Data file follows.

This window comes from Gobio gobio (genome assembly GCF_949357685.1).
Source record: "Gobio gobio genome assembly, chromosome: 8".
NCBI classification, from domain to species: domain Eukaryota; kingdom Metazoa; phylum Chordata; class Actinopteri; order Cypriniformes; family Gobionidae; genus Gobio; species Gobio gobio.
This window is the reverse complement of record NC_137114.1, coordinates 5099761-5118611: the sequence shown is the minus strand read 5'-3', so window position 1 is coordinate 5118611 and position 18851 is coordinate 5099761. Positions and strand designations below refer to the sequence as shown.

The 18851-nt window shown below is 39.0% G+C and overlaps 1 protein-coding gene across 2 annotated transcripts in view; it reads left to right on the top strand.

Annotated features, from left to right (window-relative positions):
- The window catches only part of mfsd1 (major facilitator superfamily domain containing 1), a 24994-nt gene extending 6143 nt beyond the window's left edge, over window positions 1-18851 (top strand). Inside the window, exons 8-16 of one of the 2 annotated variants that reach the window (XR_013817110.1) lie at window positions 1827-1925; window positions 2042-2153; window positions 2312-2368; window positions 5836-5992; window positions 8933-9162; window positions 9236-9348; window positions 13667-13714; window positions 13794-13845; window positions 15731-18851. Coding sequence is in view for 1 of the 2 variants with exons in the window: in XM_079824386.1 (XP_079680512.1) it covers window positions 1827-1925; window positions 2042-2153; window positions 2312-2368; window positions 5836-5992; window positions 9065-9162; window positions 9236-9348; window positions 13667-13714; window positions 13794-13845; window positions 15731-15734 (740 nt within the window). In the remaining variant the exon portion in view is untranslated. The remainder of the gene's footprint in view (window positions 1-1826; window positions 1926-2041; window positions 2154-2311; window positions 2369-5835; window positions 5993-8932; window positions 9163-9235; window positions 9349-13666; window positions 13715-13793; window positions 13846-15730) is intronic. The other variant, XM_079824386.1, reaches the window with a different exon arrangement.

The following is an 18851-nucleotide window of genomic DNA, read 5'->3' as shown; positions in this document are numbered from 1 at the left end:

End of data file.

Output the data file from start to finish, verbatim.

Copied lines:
This window comes from Gobio gobio (genome assembly GCF_949357685.1).
Source record: "Gobio gobio genome assembly, chromosome: 8".
NCBI classification, from domain to species: domain Eukaryota; kingdom Metazoa; phylum Chordata; class Actinopteri; order Cypriniformes; family Gobionidae; genus Gobio; species Gobio gobio.
This window is the reverse complement of record NC_137114.1, coordinates 5099761-5118611: the sequence shown is the minus strand read 5'-3', so window position 1 is coordinate 5118611 and position 18851 is coordinate 5099761. Positions and strand designations below refer to the sequence as shown.

The 18851-nt window shown below is 39.0% G+C and overlaps 1 protein-coding gene across 2 annotated transcripts in view; it reads left to right on the top strand.

Annotated features, from left to right (window-relative positions):
- The window catches only part of mfsd1 (major facilitator superfamily domain containing 1), a 24994-nt gene extending 6143 nt beyond the window's left edge, over window positions 1-18851 (top strand). Inside the window, exons 8-16 of one of the 2 annotated variants that reach the window (XR_013817110.1) lie at window positions 1827-1925; window positions 2042-2153; window positions 2312-2368; window positions 5836-5992; window positions 8933-9162; window positions 9236-9348; window positions 13667-13714; window positions 13794-13845; window positions 15731-18851. Coding sequence is in view for 1 of the 2 variants with exons in the window: in XM_079824386.1 (XP_079680512.1) it covers window positions 1827-1925; window positions 2042-2153; window positions 2312-2368; window positions 5836-5992; window positions 9065-9162; window positions 9236-9348; window positions 13667-13714; window positions 13794-13845; window positions 15731-15734 (740 nt within the window). In the remaining variant the exon portion in view is untranslated. The remainder of the gene's footprint in view (window positions 1-1826; window positions 1926-2041; window positions 2154-2311; window positions 2369-5835; window positions 5993-8932; window positions 9163-9235; window positions 9349-13666; window positions 13715-13793; window positions 13846-15730) is intronic. The other variant, XM_079824386.1, reaches the window with a different exon arrangement.

The following is an 18851-nucleotide window of genomic DNA, read 5'->3' as shown; positions in this document are numbered from 1 at the left end: